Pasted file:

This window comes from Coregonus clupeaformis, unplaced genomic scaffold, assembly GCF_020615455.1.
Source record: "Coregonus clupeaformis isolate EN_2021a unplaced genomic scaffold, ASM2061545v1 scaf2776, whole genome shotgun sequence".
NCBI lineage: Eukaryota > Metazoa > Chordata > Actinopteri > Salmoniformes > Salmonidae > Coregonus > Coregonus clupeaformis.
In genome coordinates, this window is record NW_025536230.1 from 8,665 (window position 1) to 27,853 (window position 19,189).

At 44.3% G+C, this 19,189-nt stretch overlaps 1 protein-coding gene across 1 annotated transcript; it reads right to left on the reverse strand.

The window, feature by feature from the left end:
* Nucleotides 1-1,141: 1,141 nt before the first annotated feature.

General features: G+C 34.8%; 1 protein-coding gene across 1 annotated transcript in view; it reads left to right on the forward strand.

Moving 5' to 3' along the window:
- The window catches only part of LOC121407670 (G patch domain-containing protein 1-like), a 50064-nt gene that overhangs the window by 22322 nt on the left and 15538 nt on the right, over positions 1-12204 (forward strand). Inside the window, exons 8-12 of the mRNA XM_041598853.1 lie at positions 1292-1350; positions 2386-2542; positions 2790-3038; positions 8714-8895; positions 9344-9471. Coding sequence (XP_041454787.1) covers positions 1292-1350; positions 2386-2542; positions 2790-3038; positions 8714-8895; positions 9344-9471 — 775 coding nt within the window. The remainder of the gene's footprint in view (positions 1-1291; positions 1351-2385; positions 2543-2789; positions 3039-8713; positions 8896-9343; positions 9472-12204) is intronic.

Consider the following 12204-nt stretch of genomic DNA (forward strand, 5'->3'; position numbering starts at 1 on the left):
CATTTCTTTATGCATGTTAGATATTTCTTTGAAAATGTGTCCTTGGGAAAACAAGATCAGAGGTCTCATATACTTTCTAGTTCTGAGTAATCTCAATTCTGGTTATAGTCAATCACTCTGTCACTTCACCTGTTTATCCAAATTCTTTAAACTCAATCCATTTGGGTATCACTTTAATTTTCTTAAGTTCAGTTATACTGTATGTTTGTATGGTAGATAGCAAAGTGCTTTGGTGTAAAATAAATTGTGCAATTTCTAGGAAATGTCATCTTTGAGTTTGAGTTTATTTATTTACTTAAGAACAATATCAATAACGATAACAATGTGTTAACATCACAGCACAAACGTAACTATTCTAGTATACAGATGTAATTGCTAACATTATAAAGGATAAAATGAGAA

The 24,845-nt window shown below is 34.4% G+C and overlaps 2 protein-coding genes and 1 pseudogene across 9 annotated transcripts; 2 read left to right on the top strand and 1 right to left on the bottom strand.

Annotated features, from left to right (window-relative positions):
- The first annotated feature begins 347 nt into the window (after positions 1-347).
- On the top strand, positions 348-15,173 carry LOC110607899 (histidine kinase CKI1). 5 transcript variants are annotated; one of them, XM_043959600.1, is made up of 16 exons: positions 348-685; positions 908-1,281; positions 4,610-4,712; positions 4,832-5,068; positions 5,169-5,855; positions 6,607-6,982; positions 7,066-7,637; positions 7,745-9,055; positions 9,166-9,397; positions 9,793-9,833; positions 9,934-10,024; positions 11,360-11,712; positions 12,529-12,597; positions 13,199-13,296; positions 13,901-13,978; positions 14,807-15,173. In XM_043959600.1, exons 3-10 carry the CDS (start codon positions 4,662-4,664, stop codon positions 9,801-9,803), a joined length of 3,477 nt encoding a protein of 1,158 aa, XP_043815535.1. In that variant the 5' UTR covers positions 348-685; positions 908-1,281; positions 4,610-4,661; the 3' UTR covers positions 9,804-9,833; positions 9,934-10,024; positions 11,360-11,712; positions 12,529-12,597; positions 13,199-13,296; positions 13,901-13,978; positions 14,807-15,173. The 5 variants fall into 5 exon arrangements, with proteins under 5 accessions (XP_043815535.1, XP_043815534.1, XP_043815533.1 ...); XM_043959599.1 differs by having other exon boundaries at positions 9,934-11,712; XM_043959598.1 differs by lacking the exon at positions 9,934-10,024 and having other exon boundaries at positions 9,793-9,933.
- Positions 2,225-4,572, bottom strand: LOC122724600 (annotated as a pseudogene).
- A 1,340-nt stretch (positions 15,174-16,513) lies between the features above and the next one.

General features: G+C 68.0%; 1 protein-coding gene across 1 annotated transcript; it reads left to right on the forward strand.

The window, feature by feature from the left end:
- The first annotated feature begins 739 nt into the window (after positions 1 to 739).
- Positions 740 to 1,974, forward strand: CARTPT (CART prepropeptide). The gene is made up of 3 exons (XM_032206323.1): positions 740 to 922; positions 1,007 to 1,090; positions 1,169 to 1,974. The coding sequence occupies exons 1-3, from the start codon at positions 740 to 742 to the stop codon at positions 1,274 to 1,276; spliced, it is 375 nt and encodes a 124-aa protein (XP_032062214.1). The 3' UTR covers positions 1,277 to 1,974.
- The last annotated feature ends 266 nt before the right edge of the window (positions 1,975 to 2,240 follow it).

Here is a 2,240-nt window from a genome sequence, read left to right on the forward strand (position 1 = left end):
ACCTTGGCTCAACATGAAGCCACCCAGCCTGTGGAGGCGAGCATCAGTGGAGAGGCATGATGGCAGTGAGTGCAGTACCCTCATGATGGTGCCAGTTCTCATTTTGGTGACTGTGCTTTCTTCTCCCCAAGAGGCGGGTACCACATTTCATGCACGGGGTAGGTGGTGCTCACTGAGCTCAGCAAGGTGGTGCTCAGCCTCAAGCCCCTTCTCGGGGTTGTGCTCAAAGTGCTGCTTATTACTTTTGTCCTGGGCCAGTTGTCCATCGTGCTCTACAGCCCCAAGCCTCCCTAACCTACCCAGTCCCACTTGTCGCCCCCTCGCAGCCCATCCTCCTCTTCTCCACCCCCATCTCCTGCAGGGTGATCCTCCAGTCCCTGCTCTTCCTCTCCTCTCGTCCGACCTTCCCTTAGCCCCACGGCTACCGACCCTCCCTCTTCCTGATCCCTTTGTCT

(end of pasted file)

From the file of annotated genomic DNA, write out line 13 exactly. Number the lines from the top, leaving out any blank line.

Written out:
The 24,845-nt window shown below is 34.4% G+C and overlaps 2 protein-coding genes and 1 pseudogene across 9 annotated transcripts; 2 read left to right on the top strand and 1 right to left on the bottom strand.